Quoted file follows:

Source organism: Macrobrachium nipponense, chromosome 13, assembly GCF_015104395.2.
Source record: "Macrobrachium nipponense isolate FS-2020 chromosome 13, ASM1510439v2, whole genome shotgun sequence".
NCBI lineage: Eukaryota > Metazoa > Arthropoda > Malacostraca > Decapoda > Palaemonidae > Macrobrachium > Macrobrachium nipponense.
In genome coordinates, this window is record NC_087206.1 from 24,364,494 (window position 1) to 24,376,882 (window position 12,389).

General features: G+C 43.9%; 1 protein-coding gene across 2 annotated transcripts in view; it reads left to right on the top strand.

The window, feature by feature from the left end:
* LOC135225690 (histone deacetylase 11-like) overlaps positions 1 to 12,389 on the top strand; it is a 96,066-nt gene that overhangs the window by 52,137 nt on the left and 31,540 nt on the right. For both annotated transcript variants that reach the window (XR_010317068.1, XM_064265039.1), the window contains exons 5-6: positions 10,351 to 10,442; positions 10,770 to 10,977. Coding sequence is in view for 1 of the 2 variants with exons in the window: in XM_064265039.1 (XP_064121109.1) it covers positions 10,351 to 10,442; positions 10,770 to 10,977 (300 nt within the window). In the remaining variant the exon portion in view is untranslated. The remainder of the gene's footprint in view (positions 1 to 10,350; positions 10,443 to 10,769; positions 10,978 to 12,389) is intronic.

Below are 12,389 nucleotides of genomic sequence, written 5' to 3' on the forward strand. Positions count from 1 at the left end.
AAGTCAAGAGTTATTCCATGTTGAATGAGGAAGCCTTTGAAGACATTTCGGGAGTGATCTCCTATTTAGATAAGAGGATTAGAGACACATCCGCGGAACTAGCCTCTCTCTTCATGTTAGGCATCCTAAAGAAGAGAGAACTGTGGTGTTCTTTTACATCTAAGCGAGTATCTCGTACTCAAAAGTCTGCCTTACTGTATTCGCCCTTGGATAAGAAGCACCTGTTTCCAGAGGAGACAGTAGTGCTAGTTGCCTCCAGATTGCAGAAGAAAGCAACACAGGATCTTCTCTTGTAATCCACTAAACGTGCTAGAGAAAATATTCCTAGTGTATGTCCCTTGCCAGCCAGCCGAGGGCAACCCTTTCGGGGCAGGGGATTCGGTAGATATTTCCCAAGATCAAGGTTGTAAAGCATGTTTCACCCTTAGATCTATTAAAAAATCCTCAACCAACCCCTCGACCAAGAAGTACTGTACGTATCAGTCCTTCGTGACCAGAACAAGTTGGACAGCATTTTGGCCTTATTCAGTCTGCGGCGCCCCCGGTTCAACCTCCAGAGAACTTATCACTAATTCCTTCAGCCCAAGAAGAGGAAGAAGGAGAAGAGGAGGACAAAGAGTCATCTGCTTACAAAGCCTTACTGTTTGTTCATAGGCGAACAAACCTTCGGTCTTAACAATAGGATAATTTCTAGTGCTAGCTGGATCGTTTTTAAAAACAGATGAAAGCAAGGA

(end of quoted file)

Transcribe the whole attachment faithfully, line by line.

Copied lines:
Source organism: Macrobrachium nipponense, chromosome 13, assembly GCF_015104395.2.
Source record: "Macrobrachium nipponense isolate FS-2020 chromosome 13, ASM1510439v2, whole genome shotgun sequence".
NCBI lineage: Eukaryota > Metazoa > Arthropoda > Malacostraca > Decapoda > Palaemonidae > Macrobrachium > Macrobrachium nipponense.
In genome coordinates, this window is record NC_087206.1 from 24,364,494 (window position 1) to 24,376,882 (window position 12,389).

General features: G+C 43.9%; 1 protein-coding gene across 2 annotated transcripts in view; it reads left to right on the top strand.

The window, feature by feature from the left end:
* LOC135225690 (histone deacetylase 11-like) overlaps positions 1 to 12,389 on the top strand; it is a 96,066-nt gene that overhangs the window by 52,137 nt on the left and 31,540 nt on the right. For both annotated transcript variants that reach the window (XR_010317068.1, XM_064265039.1), the window contains exons 5-6: positions 10,351 to 10,442; positions 10,770 to 10,977. Coding sequence is in view for 1 of the 2 variants with exons in the window: in XM_064265039.1 (XP_064121109.1) it covers positions 10,351 to 10,442; positions 10,770 to 10,977 (300 nt within the window). In the remaining variant the exon portion in view is untranslated. The remainder of the gene's footprint in view (positions 1 to 10,350; positions 10,443 to 10,769; positions 10,978 to 12,389) is intronic.

Below are 12,389 nucleotides of genomic sequence, written 5' to 3' on the forward strand. Positions count from 1 at the left end.
AAGTCAAGAGTTATTCCATGTTGAATGAGGAAGCCTTTGAAGACATTTCGGGAGTGATCTCCTATTTAGATAAGAGGATTAGAGACACATCCGCGGAACTAGCCTCTCTCTTCATGTTAGGCATCCTAAAGAAGAGAGAACTGTGGTGTTCTTTTACATCTAAGCGAGTATCTCGTACTCAAAAGTCTGCCTTACTGTATTCGCCCTTGGATAAGAAGCACCTGTTTCCAGAGGAGACAGTAGTGCTAGTTGCCTCCAGATTGCAGAAGAAAGCAACACAGGATCTTCTCTTGTAATCCACTAAACGTGCTAGAGAAAATATTCCTAGTGTATGTCCCTTGCCAGCCAGCCGAGGGCAACCCTTTCGGGGCAGGGGATTCGGTAGATATTTCCCAAGATCAAGGTTGTAAAGCATGTTTCACCCTTAGATCTATTAAAAAATCCTCAACCAACCCCTCGACCAAGAAGTACTGTACGTATCAGTCCTTCGTGACCAGAACAAGTTGGACAGCATTTTGGCCTTATTCAGTCTGCGGCGCCCCCGGTTCAACCTCCAGAGAACTTATCACTAATTCCTTCAGCCCAAGAAGAGGAAGAAGGAGAAGAGGAGGACAAAGAGTCATCTGCTTACAAAGCCTTACTGTTTGTTCATAGGCGAACAAACCTTCGGTCTTAACAATAGGATAATTTCTAGTGCTAGCTGGATCGTTTTTAAAAACAGATGAAAGCAAGGA